Apple had to give AT&T multi-year exclusive distribution rights for
the U.S. — which Apple reluctantly did.

many foreign carriers resented the idea of sharing revenue with Apple, so the
iPhone maker eventually opted into common subsidies scheme. With it
came an attractive $199 price point and the 2-year service contract
requirement. Such a combo raises the total
cost of ownership (hardware + service) to nearly $2000. Carriers are
exploiting this model whenever they can, excluding countries like Italy
where carriers were required by law to offer the iPhone 3G with a no-commit
option as well.

No-commitment iPhone 3G comes March for $599?

suggest AT&T will start offering a no-commit iPhone 3G this
coming Thursday. Models will be priced at $599 and $699
for 8GB and 16GB respectively, and will be limited to one unit per line.
Additionally, an
iPhone data plan will be required if the device is activated on the

While the no-commit option will enable you to walk from the AT&T
store with iPhone 3G without having to sign a service agreement or
activated the handset in-store, there is a catch? AT&T is restricting its no-commit pricing to existing customers
only. This addresses those wishing to add a line, purchase another iPhone 3G as a gift, or perform an
upgrade of their first-gen model.

A leaked internal AT&T presentation suggests $599 and $699 iPhone
3G 8GB and 16GB models will be arriving March 26. The limited offering allows
existing AT&T customers to get the iPhone 3G without committing to a
2-year service agreement or in-store activation. This sales scheme enables use on rival
Source: Boy Genius Report

Conclusion: Carriers still hamper innovation

The limited
sales model for iPhone 3G and the rejection of Dell’s phone both send a clear
signal: He who controls the network dictates the market.

This monopoly position results
in too many compromises when purchasing a smartphone. The iPhone 3G,
BlackBerry Storm and Google Android are all sold exclusively by AT&T, Verizon and T-Mobile respectively, and there’s no way around
this fact. I can understand how carriers leverage such exclusive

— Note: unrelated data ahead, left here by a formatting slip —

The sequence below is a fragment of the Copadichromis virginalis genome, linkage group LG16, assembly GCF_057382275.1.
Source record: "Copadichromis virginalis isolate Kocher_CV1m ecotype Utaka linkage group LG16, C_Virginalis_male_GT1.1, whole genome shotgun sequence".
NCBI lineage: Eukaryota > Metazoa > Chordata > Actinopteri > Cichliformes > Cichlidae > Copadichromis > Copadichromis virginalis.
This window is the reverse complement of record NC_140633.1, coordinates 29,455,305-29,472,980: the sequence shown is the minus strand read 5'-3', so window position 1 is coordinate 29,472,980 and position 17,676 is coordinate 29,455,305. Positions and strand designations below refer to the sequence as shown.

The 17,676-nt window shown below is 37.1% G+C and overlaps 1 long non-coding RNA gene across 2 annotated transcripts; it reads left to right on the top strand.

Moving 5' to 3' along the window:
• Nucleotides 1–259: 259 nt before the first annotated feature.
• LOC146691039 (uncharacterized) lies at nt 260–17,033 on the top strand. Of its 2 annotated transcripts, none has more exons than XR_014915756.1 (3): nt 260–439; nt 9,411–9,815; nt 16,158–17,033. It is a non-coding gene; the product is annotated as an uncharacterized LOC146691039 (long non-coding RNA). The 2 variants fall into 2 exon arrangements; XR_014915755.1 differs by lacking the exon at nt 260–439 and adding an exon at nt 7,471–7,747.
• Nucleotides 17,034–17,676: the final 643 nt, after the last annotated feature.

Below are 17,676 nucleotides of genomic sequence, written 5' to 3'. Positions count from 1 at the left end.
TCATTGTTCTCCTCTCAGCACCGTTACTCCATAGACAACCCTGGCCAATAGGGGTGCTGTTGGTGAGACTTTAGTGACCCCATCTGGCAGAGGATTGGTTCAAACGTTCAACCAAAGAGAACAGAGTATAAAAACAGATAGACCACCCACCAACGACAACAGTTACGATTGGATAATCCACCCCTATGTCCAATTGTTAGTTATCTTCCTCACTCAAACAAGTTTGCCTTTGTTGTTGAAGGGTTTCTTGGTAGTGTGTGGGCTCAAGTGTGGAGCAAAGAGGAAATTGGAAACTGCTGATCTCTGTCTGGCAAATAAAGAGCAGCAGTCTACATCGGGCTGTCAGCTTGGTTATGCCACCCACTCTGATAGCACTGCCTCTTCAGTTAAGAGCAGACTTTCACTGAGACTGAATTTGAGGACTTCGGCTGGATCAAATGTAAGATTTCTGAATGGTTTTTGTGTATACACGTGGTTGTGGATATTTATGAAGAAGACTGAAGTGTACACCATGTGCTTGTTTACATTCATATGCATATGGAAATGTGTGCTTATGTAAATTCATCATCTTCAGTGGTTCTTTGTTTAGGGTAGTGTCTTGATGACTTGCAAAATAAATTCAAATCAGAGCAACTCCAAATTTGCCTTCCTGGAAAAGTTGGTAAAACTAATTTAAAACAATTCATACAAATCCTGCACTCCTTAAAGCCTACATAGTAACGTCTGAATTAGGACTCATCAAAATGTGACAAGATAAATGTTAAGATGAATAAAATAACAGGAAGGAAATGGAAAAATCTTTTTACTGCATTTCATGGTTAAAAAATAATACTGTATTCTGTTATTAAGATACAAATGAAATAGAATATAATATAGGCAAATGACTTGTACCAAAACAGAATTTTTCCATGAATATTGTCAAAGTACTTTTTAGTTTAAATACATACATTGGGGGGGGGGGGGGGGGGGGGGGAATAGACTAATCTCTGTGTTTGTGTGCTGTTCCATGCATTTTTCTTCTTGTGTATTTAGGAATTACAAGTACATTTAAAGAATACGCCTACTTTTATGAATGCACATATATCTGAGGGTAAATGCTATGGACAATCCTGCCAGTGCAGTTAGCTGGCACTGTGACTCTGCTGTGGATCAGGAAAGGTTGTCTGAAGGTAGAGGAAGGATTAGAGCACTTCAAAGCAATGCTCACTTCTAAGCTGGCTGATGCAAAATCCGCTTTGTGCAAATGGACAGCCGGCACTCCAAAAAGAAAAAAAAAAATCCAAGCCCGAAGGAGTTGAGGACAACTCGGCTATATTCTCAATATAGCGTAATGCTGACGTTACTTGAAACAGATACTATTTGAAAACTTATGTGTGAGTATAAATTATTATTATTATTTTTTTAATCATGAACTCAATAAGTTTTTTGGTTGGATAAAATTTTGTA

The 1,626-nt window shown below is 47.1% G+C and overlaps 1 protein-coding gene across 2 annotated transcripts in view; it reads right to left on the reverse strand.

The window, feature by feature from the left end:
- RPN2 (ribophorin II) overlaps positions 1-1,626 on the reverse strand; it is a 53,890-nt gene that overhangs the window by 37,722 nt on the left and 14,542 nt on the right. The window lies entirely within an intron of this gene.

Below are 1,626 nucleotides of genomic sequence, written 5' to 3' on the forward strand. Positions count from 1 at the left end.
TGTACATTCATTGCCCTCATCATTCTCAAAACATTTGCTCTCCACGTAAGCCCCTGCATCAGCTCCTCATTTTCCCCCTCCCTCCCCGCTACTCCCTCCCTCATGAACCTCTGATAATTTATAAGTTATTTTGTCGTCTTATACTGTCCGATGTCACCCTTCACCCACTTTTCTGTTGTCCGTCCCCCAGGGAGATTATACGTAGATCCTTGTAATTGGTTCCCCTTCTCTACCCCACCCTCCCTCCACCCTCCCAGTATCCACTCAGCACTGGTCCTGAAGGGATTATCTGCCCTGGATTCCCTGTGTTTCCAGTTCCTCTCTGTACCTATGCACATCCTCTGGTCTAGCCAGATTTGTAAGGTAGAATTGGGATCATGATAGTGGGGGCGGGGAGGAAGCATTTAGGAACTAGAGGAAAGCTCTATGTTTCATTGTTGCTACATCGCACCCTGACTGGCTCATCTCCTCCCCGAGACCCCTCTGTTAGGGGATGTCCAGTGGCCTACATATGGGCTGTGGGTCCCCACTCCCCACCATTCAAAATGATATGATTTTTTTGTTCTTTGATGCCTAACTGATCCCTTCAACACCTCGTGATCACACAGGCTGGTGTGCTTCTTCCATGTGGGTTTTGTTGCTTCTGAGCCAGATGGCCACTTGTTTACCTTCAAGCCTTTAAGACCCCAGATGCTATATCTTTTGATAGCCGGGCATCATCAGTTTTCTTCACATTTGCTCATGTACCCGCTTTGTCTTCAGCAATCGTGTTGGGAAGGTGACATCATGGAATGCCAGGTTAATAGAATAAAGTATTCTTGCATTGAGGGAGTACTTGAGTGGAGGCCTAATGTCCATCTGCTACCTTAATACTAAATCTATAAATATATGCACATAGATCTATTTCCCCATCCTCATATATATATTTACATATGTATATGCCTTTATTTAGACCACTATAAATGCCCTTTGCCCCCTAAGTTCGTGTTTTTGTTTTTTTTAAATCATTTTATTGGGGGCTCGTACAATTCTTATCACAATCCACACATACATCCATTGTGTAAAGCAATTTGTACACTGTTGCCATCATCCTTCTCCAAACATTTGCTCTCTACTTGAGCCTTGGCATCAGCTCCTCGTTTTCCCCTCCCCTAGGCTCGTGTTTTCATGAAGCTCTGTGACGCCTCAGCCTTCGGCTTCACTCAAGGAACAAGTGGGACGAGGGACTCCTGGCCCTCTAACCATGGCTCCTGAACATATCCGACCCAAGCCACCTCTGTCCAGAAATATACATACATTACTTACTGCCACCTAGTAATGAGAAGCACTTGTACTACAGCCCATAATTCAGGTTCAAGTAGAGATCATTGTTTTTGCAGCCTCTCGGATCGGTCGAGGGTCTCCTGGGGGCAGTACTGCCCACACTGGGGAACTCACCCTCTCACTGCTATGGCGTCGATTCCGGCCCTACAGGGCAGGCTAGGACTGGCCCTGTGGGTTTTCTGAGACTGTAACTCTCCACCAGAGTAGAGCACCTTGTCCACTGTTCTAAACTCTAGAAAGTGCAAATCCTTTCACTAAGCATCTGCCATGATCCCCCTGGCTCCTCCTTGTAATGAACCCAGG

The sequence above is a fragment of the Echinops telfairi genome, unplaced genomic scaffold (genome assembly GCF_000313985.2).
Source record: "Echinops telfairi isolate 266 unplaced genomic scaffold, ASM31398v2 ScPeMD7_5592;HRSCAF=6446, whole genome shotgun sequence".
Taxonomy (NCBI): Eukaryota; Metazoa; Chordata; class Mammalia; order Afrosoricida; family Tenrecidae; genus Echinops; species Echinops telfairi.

distribution deals to lure subscribers over from rivals, but what bugs me is how
this severely limits innovation. In the end, we the consumer are paying the price not only in limited functionality but also in decreased smartphone abilities.

The fact that handset makers today only design the features carriers want is just another example of stifling
innovation (if not halting it altogether).

While I wouldn’t hold my breath for a Verizon-compatible
iPhone just yet, the expiration of Apple’s multi-year deal with AT&T will
likely bring the iPhone that “just works” over to all networks. It
remains to be seen if this potential can force other carriers to offer
smartphones with no-commit options to all users — not just those who are already on
their network.

For now, buying the latest smartphone gizmo locks you
into a network and a service contract you probably don’t want. But in the end it’s their game and they’re holding all the marbles. The individual dissenter here or there won’t make a dent, and so long as people en masse want to purchase whatever plan they extend, innovation will continue be stifled and our pockets will be emptied.

smartphones are still offered on an exclusive basis, forcing consumers
to switch networks just to get the phone they want. Will the letter of
the law ever deem this business practices as illegal efforts
plotted to lock us into service contracts and networks we don’t want?
Picture above (from left to right): T-Mobile’ Android G1, AT&T’s
iPhone, Verizon’s BlackBerry Storm and Palm Pre. The latter is slated
for June 30 arrival, likely exclusively via Verizon, too!